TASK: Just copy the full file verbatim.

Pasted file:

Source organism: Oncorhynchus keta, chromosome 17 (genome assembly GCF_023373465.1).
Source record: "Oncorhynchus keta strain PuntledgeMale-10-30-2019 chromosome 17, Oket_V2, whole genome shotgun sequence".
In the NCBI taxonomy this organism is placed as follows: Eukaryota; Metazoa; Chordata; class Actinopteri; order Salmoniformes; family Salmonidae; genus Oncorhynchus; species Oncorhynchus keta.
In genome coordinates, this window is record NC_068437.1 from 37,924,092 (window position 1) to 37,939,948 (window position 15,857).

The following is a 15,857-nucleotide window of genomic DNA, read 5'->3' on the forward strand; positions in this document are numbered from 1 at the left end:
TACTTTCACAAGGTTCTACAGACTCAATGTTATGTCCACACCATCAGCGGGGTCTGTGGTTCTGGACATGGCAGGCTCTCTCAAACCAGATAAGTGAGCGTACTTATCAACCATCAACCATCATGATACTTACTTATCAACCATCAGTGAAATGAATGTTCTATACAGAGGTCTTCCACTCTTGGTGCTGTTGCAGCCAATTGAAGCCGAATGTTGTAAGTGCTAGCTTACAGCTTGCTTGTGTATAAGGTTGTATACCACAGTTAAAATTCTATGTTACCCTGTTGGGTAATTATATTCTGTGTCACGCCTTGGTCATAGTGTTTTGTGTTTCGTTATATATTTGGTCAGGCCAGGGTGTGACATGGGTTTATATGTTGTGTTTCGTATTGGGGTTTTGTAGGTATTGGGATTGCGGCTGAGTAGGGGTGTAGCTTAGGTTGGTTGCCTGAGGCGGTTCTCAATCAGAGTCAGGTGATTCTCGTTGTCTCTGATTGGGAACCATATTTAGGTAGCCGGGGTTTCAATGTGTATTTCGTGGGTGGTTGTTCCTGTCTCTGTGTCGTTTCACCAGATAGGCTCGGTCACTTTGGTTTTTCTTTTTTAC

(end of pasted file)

Source organism: Oncorhynchus keta, chromosome 17 (genome assembly GCF_023373465.1).
Source record: "Oncorhynchus keta strain PuntledgeMale-10-30-2019 chromosome 17, Oket_V2, whole genome shotgun sequence".
In the NCBI taxonomy this organism is placed as follows: Eukaryota; Metazoa; Chordata; class Actinopteri; order Salmoniformes; family Salmonidae; genus Oncorhynchus; species Oncorhynchus keta.
In genome coordinates, this window is record NC_068437.1 from 37,924,092 (window position 1) to 37,939,948 (window position 15,857).

The following is a 15,857-nucleotide window of genomic DNA, read 5'->3' on the forward strand; positions in this document are numbered from 1 at the left end:
TACTTTCACAAGGTTCTACAGACTCAATGTTATGTCCACACCATCAGCGGGGTCTGTGGTTCTGGACATGGCAGGCTCTCTCAAACCAGATAAGTGAGCGTACTTATCAACCATCAACCATCATGATACTTACTTATCAACCATCAGTGAAATGAATGTTCTATACAGAGGTCTTCCACTCTTGGTGCTGTTGCAGCCAATTGAAGCCGAATGTTGTAAGTGCTAGCTTACAGCTTGCTTGTGTATAAGGTTGTATACCACAGTTAAAATTCTATGTTACCCTGTTGGGTAATTATATTCTGTGTCACGCCTTGGTCATAGTGTTTTGTGTTTCGTTATATATTTGGTCAGGCCAGGGTGTGACATGGGTTTATATGTTGTGTTTCGTATTGGGGTTTTGTAGGTATTGGGATTGCGGCTGAGTAGGGGTGTAGCTTAGGTTGGTTGCCTGAGGCGGTTCTCAATCAGAGTCAGGTGATTCTCGTTGTCTCTGATTGGGAACCATATTTAGGTAGCCGGGGTTTCAATGTGTATTTCGTGGGTGGTTGTTCCTGTCTCTGTGTCGTTTCACCAGATAGGCTCGGTCACTTTGGTTTTTCTTTTTTAC